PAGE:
These favourable results are at odds with the findings of a randomised US study designed to evaluate the effects of the high-profile ‘Interventions to Reduce Acute Care Transfers’ (INTERACT) quality improvement programme (33). While there was a trend in favour of additional staff training aimed at improving care at the end of life compared with the pre-intervention period, Kane et al., found no significant difference in admission rates between nursing homes randomised to receive INTERACT training and a control group (32).
Other initiatives have been introduced to support care home residents, such as the ‘Enhanced Health in Care Homes Vanguard’ programme in the United Kingdom. While generally considered beneficial, these initiatives’ effect on hospital admissions has been variable. One simple initiative, the introduction of ‘red bags’ containing all relevant health-related paperwork and medication that travel with the patient, helped simplify hospital transfers and reduced length of stay for residents in Sutton from a local average of 14 days to 9.2 days (34). Meanwhile, the introduction of multidisciplinary teams in Newcastle and Gateshead saw an increase in non-elective admissions, possibly related to increased symptom recognition (35). A Vanguard project in Airedale that implemented telemedicine consultations for care home residents showed a 15% decrease in emergency admissions for homes that infrequently used the service, compared with a 10% increase for homes classified as high usage (36). Also, a prospective observational study in Massachusetts care homes demonstrated that a group receiving telemedicine support, saw greater cost savings and hospitalisation reduction than the control group, especially where there was active engagement with the project (37).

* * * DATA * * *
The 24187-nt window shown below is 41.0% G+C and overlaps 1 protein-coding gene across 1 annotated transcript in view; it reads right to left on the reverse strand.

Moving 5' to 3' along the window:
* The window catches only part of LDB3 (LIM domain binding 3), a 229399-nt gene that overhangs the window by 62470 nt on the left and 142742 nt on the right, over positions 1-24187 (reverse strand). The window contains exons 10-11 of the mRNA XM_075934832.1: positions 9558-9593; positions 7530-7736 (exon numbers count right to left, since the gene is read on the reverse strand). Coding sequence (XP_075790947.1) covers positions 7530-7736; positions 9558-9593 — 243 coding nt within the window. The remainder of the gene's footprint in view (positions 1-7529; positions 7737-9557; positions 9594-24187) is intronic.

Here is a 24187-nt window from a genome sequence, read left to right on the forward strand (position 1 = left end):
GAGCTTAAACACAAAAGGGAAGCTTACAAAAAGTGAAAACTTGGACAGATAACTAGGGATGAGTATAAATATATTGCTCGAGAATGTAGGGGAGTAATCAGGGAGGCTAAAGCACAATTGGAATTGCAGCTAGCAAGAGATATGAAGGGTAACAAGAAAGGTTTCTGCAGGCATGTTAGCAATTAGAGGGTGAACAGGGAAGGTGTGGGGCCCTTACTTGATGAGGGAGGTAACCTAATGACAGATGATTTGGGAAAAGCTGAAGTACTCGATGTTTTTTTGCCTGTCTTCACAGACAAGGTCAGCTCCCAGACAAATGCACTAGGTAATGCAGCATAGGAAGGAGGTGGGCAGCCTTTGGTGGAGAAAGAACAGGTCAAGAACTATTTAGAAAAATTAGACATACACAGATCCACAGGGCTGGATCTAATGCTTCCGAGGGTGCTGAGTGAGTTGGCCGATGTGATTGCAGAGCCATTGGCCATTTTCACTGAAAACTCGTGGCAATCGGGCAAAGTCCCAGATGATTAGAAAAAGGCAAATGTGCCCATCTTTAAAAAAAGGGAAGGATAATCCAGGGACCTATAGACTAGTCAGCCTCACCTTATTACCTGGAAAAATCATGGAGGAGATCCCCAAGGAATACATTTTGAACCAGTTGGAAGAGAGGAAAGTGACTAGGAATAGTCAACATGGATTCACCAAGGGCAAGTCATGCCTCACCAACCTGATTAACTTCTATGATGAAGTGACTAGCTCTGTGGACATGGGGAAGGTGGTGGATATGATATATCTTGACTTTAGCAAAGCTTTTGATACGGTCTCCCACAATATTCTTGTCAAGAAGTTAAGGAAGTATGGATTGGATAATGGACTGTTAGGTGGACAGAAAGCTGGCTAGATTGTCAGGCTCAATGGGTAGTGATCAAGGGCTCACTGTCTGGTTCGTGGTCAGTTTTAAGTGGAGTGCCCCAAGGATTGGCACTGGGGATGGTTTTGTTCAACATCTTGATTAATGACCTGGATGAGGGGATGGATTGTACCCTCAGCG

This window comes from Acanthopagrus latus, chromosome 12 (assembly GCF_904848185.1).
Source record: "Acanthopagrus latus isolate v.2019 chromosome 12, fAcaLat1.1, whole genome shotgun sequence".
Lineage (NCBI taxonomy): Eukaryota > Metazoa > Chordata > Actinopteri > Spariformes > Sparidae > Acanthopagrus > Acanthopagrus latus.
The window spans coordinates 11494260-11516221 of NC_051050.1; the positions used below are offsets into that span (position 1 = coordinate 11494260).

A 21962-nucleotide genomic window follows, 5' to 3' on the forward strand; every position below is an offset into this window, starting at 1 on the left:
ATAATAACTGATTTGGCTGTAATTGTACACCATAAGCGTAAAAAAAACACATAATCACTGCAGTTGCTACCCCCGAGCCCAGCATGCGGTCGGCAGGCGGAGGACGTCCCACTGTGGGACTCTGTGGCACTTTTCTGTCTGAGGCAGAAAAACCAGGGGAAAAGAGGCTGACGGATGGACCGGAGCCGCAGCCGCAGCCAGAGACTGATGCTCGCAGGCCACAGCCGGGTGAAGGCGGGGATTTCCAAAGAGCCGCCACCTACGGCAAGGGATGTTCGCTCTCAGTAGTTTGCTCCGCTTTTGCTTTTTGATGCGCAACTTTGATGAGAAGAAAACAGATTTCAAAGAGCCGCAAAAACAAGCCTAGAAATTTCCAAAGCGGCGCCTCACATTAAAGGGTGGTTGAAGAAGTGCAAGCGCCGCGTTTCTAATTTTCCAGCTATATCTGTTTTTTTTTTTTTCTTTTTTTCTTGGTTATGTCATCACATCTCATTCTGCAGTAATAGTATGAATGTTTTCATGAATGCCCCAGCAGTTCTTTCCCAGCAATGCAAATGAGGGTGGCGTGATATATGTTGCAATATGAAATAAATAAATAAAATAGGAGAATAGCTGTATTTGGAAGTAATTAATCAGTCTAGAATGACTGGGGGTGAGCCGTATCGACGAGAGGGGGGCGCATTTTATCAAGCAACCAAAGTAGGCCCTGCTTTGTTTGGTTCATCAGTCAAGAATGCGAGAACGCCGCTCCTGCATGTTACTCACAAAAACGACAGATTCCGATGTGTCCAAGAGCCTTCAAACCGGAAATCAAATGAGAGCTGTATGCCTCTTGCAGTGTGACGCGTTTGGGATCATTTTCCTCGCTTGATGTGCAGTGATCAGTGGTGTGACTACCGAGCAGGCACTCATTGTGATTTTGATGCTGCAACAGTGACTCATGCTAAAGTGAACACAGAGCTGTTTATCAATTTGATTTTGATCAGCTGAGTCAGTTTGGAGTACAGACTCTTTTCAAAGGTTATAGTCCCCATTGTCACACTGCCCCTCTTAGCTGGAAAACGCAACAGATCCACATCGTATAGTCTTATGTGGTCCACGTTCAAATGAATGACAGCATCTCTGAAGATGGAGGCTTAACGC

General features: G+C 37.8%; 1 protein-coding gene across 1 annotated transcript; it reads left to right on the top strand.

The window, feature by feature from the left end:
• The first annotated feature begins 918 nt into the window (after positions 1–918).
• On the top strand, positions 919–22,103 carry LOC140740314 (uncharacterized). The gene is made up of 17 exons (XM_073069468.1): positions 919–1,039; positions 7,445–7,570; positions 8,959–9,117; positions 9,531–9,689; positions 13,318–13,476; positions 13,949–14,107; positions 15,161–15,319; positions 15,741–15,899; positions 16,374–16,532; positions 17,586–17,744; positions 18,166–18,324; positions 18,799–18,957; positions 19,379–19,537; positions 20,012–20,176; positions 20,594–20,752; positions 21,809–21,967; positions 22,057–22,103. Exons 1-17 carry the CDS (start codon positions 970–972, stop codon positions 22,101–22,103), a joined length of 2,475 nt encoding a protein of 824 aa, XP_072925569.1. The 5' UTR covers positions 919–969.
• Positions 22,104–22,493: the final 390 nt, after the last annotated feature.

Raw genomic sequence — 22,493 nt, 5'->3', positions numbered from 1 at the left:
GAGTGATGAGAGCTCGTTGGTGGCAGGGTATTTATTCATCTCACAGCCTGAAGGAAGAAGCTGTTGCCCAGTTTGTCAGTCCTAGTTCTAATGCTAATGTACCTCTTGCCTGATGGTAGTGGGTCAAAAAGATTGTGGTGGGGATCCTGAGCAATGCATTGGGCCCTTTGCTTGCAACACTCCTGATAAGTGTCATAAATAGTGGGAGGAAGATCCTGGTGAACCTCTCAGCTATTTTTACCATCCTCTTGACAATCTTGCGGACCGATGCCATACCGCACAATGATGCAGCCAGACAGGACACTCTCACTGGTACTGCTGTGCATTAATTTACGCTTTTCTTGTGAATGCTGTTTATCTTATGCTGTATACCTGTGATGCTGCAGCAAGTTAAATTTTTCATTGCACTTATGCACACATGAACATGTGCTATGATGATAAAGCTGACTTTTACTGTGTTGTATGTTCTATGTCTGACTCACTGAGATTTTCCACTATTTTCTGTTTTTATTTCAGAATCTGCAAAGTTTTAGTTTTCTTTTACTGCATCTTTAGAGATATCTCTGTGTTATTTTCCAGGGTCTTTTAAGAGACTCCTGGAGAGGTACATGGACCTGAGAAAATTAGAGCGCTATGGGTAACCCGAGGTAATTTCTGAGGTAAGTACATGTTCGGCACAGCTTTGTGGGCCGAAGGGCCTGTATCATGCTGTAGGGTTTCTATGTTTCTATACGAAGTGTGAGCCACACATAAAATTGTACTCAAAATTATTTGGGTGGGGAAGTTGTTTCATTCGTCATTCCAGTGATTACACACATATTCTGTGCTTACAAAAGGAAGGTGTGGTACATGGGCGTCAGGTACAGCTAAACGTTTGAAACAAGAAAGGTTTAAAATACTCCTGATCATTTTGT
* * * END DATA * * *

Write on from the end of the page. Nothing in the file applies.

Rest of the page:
2b; Palliative care support in the community